Mega controlling 12 LED patterns via buttons?

I would like to use an Arduino Mega to have 13 digital outputs (LED), 13 inputs (arcade-style buttons), and 1 analog input (potentiometer).

When a button is pressed, I would like to have a pattern of LEDs flash, then stop. Another button is pressed, another LED pattern is run and then stop.
The potentiometer be able to change the delay time between each LED in sequence.


Once this project is successful, I would like to add into the outputs of each of the LEDs, another wire which would push a higher voltage (24v) to a solenoid switch. In essence, the LEDs would become a status light for the solenoids.

Buttons:
13 buttons
Rules
OFF until pressed
RUN then STOP
Each button press will finish, even if other button is pressed
Delay of “n” ms in between button presses
One Button will be KILL SWITCH (interruptor), to stop everything, no delay.

Plus 1 Potentiometer
Analog (pin2)
Global ms spread (effects all patterns)
Between 30ms and 1500ms

Outputs:
13 total LEDs (later LED/higher voltage output)

Can the arduino (connected to a 9v battery), power all of the LEDs if they are tuned on at once(I’m almost perfectly sure it can)?

Is this possible?

ps. How can I add the solenoid switching (it could be at the regular 5v output) within the LED line?

Image is a (very starting) schematic of wiring (not inclusive of the total # of buttons, and not including the kill button).

Many thanks in advance!
Raffikki

Can the arduino (connected to a 9v battery), power all of the LEDs if they are tuned on at once(I’m almost perfectly sure it can)?

Is this possible?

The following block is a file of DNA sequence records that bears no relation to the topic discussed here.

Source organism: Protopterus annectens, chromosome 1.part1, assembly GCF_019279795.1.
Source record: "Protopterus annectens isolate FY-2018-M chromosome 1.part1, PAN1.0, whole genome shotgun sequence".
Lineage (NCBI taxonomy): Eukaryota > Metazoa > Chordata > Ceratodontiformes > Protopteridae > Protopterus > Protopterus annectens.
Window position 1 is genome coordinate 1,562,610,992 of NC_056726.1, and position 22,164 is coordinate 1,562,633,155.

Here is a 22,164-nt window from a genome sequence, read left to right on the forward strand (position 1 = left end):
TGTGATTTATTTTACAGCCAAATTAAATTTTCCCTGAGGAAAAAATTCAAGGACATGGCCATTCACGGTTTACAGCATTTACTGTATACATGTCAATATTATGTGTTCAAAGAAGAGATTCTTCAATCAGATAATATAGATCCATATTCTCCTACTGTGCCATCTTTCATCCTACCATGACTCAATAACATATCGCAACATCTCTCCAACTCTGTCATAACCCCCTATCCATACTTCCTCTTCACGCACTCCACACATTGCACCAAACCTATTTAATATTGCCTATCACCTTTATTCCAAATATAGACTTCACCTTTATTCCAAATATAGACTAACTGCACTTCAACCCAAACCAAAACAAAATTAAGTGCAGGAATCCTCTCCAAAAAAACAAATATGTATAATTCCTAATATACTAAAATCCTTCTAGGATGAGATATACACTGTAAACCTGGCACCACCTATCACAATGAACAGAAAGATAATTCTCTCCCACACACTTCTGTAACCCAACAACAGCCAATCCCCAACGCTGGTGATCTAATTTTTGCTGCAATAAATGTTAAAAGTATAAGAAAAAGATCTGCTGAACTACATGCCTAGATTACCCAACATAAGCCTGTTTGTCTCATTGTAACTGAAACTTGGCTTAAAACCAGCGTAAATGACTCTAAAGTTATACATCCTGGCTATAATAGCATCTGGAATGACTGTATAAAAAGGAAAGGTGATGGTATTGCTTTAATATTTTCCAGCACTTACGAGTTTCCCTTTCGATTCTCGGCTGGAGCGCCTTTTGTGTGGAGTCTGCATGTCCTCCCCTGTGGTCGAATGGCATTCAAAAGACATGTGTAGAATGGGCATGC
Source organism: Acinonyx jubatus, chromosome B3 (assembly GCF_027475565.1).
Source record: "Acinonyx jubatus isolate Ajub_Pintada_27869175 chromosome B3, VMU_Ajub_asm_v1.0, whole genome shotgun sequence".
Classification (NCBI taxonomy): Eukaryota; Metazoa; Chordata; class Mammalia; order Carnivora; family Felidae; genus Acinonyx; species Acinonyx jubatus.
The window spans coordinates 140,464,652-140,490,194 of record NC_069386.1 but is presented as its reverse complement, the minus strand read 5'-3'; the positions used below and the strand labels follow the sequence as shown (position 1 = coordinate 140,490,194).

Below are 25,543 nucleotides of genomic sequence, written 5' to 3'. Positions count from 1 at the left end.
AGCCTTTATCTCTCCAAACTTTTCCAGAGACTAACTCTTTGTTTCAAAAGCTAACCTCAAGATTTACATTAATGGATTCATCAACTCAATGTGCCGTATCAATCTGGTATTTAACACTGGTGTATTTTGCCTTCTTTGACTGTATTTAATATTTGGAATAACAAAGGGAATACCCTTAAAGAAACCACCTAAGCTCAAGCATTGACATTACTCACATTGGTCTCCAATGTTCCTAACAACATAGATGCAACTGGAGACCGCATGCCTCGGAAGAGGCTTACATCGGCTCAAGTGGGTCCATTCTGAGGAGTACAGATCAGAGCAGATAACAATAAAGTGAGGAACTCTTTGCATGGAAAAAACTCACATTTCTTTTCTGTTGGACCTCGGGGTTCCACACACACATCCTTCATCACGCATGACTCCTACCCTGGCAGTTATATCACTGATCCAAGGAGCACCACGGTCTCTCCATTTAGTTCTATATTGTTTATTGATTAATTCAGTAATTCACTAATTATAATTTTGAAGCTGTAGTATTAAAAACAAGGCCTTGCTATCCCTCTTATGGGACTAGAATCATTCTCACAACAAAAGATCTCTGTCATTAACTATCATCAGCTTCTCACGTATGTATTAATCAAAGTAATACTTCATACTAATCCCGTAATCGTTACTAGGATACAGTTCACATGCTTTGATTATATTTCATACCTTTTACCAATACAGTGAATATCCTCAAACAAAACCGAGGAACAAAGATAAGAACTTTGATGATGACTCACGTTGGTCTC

ps. How can I add the solenoid switching (it could be at the regular 5v output) within the LED line?

A 9V battery is not the best choice, determine how much the HW uses under max load. Better use a wall wart.

The application is very well possible. Start small, one button, one led, read about Arrays in the reference section.

Better use a separate powersupply for the solenoids (connect the GND’s with the Arduino) to be save. In the end it depends on the spec of the solenoids and how much current is drawn.

byte button[12] = {1,2,3, ... };
byte led[12] = {15,16,17, ...};
byte stopButton = 13;

byte buttonState[12]; holds the last keypresses;

void setup()
{
  Serial.begin(115200); // for testing
  for (byte i =0; i< 12; i++) pinMode(button[i], INPUT);
  for (byte i =0; i< 12; i++) pinMode(led[i], OUPUT);
}

void loop()
{
  // READ BUTTONS
  for (byte i =0; i< 12; i++) 
  {
     buttonState[i] = digitalRead(button[i]);
  }
  // HANDLE STOP
  if (digitalRead(stopButton) == LOW)
  {
    allOff();
    return; // start loop again 
  }

  // TIME FOR ACTION?
  for (byte i =0; i< 13; i++) 
  {
     if ( buttonState[i] == HIGH)
     {
         execPattern(i);
     }
  }
}

void execPattern(int nr)
{
  switch (i)
  {
  case 1: patternOne();  // to be elaborated;
    break;
  case 2: patternTwo();
    break;
  // etc 
  default: allOff();  // to be elaborated;
     break;
  }
}


// DUMMIES 
void patternOne()
{
  Serial.println("patternOne");
  digitalWrite(led[0], HIGH);
  delay(1000);